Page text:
With the current monetary policy, what are the potential effects on the private sector? 

The CBN is an independent entity that works for both the government and the private sector. When it increases interest rates, it increases the operation cost of the private sector.  The private sector will not be able to get enough money to fund certain operations including production. And if it gets the money with a high-interest rate, it will produce but sell at a higher price. It has another reverse effect because as the economy is improving, the money will be rolling back to the CBN. However, the effect is always not too predictable because people may decide to buy more when the cost is high, which in the technical language is inelastic, and it does not change your interest because of the cost. Once there is an increase, people run away. The increase in the monetary policy rate means there will be less money in circulation, increasing the cost of borrowing for the private sector. This higher cost can lead to reduced production and higher prices for goods and services. It may also result in job losses as businesses cut costs to manage higher borrowing expenses. The effect is complex and can vary, sometimes causing unpredictable reactions in the market. The first effect will be, perhaps, the rise in prices. Also, the consumption pattern of individuals will be lowered. The business will reduce its production capacity. Some businesses will close down because they cannot meet the demand.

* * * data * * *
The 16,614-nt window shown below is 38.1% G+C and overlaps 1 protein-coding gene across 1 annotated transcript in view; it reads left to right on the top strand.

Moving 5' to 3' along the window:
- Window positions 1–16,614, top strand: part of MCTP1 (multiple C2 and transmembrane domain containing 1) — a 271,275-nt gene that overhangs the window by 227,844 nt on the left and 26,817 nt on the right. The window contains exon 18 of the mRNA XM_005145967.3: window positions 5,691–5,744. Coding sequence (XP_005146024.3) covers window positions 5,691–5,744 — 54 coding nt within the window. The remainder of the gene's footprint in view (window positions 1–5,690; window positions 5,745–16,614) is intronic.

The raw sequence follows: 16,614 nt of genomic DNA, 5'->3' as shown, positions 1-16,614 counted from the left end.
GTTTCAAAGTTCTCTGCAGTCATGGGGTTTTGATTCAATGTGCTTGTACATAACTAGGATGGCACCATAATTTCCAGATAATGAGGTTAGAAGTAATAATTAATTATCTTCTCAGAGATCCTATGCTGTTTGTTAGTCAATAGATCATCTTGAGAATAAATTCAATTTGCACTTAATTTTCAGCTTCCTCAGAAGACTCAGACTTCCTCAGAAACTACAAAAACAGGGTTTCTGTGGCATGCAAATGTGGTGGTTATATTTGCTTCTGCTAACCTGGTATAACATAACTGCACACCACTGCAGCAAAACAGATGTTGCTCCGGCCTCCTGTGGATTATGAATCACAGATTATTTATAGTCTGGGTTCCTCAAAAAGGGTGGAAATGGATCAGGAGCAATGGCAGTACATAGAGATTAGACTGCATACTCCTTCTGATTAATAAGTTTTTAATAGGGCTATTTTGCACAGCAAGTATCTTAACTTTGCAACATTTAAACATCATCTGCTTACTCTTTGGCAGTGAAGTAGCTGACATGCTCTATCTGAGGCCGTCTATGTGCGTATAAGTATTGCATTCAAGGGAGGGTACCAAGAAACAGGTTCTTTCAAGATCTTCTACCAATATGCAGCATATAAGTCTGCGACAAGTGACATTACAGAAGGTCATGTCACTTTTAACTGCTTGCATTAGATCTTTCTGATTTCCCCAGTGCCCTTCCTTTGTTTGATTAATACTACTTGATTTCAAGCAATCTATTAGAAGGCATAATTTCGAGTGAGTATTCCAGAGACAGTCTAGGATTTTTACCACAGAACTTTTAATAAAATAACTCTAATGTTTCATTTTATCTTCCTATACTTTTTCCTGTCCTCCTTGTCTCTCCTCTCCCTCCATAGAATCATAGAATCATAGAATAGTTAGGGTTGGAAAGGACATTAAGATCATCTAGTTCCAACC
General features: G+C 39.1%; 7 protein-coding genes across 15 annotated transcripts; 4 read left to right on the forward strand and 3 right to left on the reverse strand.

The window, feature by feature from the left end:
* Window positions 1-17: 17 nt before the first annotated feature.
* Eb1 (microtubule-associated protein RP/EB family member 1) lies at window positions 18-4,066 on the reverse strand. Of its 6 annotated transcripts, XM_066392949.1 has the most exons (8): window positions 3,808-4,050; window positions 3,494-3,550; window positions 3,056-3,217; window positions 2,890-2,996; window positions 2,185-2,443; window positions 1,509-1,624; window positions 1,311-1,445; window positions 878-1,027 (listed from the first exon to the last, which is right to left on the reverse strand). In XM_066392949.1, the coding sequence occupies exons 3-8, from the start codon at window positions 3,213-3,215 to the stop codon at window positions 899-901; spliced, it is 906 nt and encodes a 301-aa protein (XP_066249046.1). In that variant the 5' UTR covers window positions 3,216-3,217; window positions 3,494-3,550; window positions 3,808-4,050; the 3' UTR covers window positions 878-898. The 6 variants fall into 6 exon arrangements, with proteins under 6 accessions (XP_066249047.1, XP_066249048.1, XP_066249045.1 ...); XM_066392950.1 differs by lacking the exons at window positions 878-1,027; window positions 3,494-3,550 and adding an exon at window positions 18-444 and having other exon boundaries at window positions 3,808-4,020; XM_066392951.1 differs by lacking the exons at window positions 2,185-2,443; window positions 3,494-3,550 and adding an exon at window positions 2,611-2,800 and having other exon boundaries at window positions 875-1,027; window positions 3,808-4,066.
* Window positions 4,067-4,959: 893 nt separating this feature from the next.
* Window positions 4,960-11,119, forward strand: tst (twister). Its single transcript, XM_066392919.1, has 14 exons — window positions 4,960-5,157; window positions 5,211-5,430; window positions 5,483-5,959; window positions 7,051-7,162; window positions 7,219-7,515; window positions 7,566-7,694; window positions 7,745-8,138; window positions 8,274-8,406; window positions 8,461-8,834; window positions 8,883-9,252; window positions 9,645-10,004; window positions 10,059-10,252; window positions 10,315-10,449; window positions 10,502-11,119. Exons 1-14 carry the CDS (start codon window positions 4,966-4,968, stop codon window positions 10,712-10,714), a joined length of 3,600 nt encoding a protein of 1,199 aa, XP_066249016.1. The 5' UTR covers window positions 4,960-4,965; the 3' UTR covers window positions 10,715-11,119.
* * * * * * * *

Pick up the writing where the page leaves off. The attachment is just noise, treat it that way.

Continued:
Don’t you think the CBN rate hike may likely worsen inflation and contribute to widespread job losses in Nigeria? What’s your take?